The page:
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Sleep Starts

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AASM  |  Aug 22, 2013
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Sleep starts are also known as hypnic or hypnagogic jerks. They are sudden, brief and strong contractions of the body or one or more body segments. They occur as you are falling asleep. 

Sleep starts usually consist of one strong jerk that affects much of the body. The arms and legs are most likely to be affected. A sharp cry may also occur. A sleep start does not always wake you up. This means that you may not recall a jerk that was noted by a bed partner. 

They sometimes happen along with one of the following impressions:

  • The feeling that you are falling
  • A sensory flash
  • A visual dream or hallucination

The frequency and intensity of sleep starts can be increased by the following:

  • A high intake of caffeine or other stimulants
  • Prior intense physical work or exercise
  • Emotional stress

At times, many jerks may occur one after another. They can be frequent, intense, and repetitive. Intense or frequent sleep starts may lead to a fear of falling asleep. This can also lead to anxiety and worry. 

Sleep loss may result if repeated jerks keep you awake. Anxiety caused by the sleep starts can also make it hard to fall asleep. Chronic insomnia can result if this problem continues over time.

It is possible to be injured by a sleep start. The jerk may cause you to bruise a foot against the bed or kick a bed partner. 

 Who gets it?

Sleep starts are a very common part of the process of falling asleep. They may not seem so common because they often are not recalled. They have been reported to occur in 60% to 70% of people. 

In most people, they only occur from time to time. Sleep starts affect all ages and both men and women. Adults are more likely to complain about frequent or intense jerks. 

 How do I know if I have it?

1. Do you have sudden, brief jerks of your body as you fall asleep?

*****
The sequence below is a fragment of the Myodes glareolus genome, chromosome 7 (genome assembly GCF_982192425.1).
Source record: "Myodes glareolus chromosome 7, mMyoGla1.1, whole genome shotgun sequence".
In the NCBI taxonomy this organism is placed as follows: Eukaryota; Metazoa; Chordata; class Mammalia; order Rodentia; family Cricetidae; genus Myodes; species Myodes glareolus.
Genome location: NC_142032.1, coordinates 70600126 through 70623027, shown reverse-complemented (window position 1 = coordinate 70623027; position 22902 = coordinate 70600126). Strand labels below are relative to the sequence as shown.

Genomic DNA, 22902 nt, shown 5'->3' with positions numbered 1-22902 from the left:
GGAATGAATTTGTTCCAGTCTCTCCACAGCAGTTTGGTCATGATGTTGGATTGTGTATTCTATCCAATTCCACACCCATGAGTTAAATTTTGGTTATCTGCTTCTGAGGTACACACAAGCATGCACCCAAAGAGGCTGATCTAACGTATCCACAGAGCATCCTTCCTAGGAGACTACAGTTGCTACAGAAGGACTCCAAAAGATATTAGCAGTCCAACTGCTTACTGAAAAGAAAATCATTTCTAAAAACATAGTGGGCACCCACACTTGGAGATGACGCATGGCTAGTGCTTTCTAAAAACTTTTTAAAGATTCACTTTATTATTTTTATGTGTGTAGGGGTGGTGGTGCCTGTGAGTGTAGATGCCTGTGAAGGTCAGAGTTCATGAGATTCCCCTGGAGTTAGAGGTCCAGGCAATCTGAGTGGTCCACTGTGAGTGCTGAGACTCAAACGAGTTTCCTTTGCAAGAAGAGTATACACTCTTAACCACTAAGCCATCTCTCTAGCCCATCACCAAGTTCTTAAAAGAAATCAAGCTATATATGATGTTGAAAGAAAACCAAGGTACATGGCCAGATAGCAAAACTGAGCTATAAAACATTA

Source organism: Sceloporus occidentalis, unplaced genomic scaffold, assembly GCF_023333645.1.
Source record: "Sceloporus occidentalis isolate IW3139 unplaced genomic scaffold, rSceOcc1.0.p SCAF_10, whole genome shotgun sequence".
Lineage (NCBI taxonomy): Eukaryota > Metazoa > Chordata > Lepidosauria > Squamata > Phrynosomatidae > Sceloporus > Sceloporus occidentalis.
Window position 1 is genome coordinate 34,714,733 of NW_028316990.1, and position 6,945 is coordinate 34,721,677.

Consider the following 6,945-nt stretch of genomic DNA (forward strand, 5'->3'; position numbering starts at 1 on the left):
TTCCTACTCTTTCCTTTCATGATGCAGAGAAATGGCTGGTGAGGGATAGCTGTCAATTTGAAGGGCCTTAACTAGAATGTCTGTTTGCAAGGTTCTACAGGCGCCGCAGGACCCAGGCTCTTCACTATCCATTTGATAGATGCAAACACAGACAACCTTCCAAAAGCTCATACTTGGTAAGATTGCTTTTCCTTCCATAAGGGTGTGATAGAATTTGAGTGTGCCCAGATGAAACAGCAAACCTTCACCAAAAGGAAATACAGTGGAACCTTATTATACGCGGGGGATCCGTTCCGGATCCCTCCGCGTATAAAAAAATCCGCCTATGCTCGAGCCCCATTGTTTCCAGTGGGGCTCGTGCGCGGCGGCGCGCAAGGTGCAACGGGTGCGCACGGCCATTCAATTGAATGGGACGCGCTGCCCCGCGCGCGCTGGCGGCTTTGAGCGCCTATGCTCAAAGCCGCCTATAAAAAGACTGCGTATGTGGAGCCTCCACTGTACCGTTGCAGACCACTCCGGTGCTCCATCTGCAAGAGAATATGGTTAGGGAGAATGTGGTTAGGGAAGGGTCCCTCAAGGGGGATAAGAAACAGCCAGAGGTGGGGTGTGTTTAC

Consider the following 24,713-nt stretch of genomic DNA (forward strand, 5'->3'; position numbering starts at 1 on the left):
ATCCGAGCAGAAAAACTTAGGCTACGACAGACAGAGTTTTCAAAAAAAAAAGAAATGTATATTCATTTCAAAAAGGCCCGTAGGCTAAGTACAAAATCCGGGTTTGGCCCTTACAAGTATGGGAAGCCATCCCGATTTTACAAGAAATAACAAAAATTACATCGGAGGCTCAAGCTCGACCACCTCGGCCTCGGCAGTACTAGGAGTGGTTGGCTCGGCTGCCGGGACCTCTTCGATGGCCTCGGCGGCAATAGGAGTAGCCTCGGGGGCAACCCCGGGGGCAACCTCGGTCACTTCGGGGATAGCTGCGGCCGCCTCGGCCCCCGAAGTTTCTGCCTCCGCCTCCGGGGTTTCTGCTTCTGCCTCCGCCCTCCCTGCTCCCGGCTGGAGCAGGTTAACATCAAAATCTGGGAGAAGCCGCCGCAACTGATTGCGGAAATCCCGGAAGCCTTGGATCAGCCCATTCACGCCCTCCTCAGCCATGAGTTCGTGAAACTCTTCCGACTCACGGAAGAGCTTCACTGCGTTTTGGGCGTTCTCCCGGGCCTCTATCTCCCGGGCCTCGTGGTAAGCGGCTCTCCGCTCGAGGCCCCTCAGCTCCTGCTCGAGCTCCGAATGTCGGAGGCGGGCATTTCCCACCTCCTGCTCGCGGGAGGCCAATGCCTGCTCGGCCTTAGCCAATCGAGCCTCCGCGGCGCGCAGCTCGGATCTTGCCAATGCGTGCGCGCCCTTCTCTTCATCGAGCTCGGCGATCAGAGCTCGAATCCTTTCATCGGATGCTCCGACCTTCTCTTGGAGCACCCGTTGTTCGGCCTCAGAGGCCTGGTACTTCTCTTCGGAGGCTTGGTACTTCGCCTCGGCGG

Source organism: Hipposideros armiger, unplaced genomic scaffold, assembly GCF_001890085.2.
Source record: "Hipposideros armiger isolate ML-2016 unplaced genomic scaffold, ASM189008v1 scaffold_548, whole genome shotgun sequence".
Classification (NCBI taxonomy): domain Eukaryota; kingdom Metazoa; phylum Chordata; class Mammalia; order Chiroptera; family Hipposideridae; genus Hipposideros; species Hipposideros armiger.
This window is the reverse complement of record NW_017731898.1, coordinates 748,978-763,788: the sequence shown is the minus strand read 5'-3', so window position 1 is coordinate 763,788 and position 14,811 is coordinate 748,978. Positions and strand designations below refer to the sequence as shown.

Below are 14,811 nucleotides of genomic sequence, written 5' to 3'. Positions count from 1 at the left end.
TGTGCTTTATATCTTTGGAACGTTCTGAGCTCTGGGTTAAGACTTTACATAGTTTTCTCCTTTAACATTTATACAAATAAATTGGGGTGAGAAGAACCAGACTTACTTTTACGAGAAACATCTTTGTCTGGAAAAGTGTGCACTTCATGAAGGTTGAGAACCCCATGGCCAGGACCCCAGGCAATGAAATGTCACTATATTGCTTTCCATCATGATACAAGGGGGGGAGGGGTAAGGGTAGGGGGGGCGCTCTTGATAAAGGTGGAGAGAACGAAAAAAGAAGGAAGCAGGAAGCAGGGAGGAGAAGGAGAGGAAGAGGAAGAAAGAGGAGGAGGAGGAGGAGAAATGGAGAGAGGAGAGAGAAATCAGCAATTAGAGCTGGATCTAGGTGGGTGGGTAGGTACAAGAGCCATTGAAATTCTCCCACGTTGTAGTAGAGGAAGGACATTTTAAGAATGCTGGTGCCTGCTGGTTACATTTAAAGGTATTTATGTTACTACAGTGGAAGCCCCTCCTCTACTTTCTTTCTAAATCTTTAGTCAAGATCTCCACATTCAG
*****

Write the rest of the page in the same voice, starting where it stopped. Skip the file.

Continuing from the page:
2. Do these jerks mainly affect your arms and legs? 

3. Do they occur along with one or more of the following sensations?

  • A feeling that you are falling
  • A sensory flash
  • A visual dream or hallucination

If you answered yes to these questions, then you might have sleep starts.

It is also important to know if there is something else that is causing your sleep problems. They may be a result of one of the following:

  • Another sleep disorder
  • A medical condition
  • Medication use
  • A mental health disorder
  • Substance abuse

 Do I need to see a sleep specialist?

Sleep starts are very common and do not require treatment in most people. You should see a sleep specialist if the jerks, or your fear of them, are keeping you from getting enough sleep. 

 What will the doctor need to know?

First, the doctor will need to know when the sleep starts began. He will also want to know what else has been going on in your life. You should complete a sleep diary for two weeks. This will give the doctor clues as to what might be causing you problems. You can also rate your sleep with the Epworth Sleepiness Scale. This will help show how your sleep is affecting your daily life. 

The doctor will need to know your complete medical history. Be sure to inform him of any past or present drug and medication use. Also tell him if you have ever had any other sleep disorder. 

 Will I need to take any tests?

No tests are needed to detect sleep starts in most people. Your doctor may have you do an overnight sleep study if your jerks are severe. This study is called a polysomnogram. 

It charts your brain waves, heart beat, and breathing as you sleep. It will also record how your arms and legs move. This will also show if there are other disorders, such as sleep apnea, that are causing your sleep problems.